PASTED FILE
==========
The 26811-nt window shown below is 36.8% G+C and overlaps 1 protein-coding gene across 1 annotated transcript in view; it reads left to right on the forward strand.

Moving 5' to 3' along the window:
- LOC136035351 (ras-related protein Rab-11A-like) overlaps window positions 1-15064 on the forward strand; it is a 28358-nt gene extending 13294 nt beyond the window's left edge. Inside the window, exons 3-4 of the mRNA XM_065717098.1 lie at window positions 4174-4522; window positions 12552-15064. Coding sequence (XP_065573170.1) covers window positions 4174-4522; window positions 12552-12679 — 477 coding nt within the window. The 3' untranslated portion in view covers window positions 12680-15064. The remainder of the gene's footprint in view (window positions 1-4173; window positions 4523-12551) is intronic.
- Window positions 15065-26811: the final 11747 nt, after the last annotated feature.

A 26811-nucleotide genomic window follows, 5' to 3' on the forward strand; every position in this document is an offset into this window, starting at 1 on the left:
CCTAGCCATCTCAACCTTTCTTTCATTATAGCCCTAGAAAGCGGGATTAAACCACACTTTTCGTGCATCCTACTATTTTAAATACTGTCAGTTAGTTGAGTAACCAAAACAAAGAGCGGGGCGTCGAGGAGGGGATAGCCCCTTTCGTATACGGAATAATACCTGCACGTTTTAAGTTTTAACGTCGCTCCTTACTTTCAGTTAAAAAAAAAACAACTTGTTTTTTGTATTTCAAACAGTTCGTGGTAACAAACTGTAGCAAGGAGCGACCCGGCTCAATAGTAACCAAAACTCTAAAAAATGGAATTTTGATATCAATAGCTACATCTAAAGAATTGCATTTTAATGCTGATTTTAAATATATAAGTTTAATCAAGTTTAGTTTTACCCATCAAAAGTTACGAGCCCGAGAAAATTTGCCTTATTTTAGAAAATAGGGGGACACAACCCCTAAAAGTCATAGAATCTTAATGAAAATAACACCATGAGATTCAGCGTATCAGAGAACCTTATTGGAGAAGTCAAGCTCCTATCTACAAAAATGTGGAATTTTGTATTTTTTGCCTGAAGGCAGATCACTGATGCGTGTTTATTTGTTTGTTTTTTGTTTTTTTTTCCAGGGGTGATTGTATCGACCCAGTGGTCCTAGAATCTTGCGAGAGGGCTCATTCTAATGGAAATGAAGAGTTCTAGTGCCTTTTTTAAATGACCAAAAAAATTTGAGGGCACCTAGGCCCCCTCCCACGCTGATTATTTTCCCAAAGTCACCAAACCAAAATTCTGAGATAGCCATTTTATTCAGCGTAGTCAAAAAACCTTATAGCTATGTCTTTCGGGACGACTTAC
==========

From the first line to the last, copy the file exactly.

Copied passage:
The 26811-nt window shown below is 36.8% G+C and overlaps 1 protein-coding gene across 1 annotated transcript in view; it reads left to right on the forward strand.

Moving 5' to 3' along the window:
- LOC136035351 (ras-related protein Rab-11A-like) overlaps window positions 1-15064 on the forward strand; it is a 28358-nt gene extending 13294 nt beyond the window's left edge. Inside the window, exons 3-4 of the mRNA XM_065717098.1 lie at window positions 4174-4522; window positions 12552-15064. Coding sequence (XP_065573170.1) covers window positions 4174-4522; window positions 12552-12679 — 477 coding nt within the window. The 3' untranslated portion in view covers window positions 12680-15064. The remainder of the gene's footprint in view (window positions 1-4173; window positions 4523-12551) is intronic.
- Window positions 15065-26811: the final 11747 nt, after the last annotated feature.

A 26811-nucleotide genomic window follows, 5' to 3' on the forward strand; every position in this document is an offset into this window, starting at 1 on the left:
CCTAGCCATCTCAACCTTTCTTTCATTATAGCCCTAGAAAGCGGGATTAAACCACACTTTTCGTGCATCCTACTATTTTAAATACTGTCAGTTAGTTGAGTAACCAAAACAAAGAGCGGGGCGTCGAGGAGGGGATAGCCCCTTTCGTATACGGAATAATACCTGCACGTTTTAAGTTTTAACGTCGCTCCTTACTTTCAGTTAAAAAAAAAACAACTTGTTTTTTGTATTTCAAACAGTTCGTGGTAACAAACTGTAGCAAGGAGCGACCCGGCTCAATAGTAACCAAAACTCTAAAAAATGGAATTTTGATATCAATAGCTACATCTAAAGAATTGCATTTTAATGCTGATTTTAAATATATAAGTTTAATCAAGTTTAGTTTTACCCATCAAAAGTTACGAGCCCGAGAAAATTTGCCTTATTTTAGAAAATAGGGGGACACAACCCCTAAAAGTCATAGAATCTTAATGAAAATAACACCATGAGATTCAGCGTATCAGAGAACCTTATTGGAGAAGTCAAGCTCCTATCTACAAAAATGTGGAATTTTGTATTTTTTGCCTGAAGGCAGATCACTGATGCGTGTTTATTTGTTTGTTTTTTGTTTTTTTTTCCAGGGGTGATTGTATCGACCCAGTGGTCCTAGAATCTTGCGAGAGGGCTCATTCTAATGGAAATGAAGAGTTCTAGTGCCTTTTTTAAATGACCAAAAAAATTTGAGGGCACCTAGGCCCCCTCCCACGCTGATTATTTTCCCAAAGTCACCAAACCAAAATTCTGAGATAGCCATTTTATTCAGCGTAGTCAAAAAACCTTATAGCTATGTCTTTCGGGACGACTTAC